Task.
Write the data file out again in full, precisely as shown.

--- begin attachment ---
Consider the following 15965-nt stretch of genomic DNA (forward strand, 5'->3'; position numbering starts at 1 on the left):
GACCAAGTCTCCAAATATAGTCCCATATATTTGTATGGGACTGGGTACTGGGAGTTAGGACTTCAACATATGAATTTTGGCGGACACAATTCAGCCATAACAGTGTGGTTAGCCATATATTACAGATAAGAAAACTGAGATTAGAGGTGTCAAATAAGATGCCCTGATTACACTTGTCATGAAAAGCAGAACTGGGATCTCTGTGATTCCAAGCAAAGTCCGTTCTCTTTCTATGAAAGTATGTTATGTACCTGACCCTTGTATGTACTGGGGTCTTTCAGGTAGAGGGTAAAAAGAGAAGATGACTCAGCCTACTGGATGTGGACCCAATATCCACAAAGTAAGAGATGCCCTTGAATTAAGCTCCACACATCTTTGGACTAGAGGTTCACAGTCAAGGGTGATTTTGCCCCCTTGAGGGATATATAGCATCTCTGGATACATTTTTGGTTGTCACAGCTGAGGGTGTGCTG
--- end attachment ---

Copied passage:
Consider the following 15965-nt stretch of genomic DNA (forward strand, 5'->3'; position numbering starts at 1 on the left):
GACCAAGTCTCCAAATATAGTCCCATATATTTGTATGGGACTGGGTACTGGGAGTTAGGACTTCAACATATGAATTTTGGCGGACACAATTCAGCCATAACAGTGTGGTTAGCCATATATTACAGATAAGAAAACTGAGATTAGAGGTGTCAAATAAGATGCCCTGATTACACTTGTCATGAAAAGCAGAACTGGGATCTCTGTGATTCCAAGCAAAGTCCGTTCTCTTTCTATGAAAGTATGTTATGTACCTGACCCTTGTATGTACTGGGGTCTTTCAGGTAGAGGGTAAAAAGAGAAGATGACTCAGCCTACTGGATGTGGACCCAATATCCACAAAGTAAGAGATGCCCTTGAATTAAGCTCCACACATCTTTGGACTAGAGGTTCACAGTCAAGGGTGATTTTGCCCCCTTGAGGGATATATAGCATCTCTGGATACATTTTTGGTTGTCACAGCTGAGGGTGTGCTG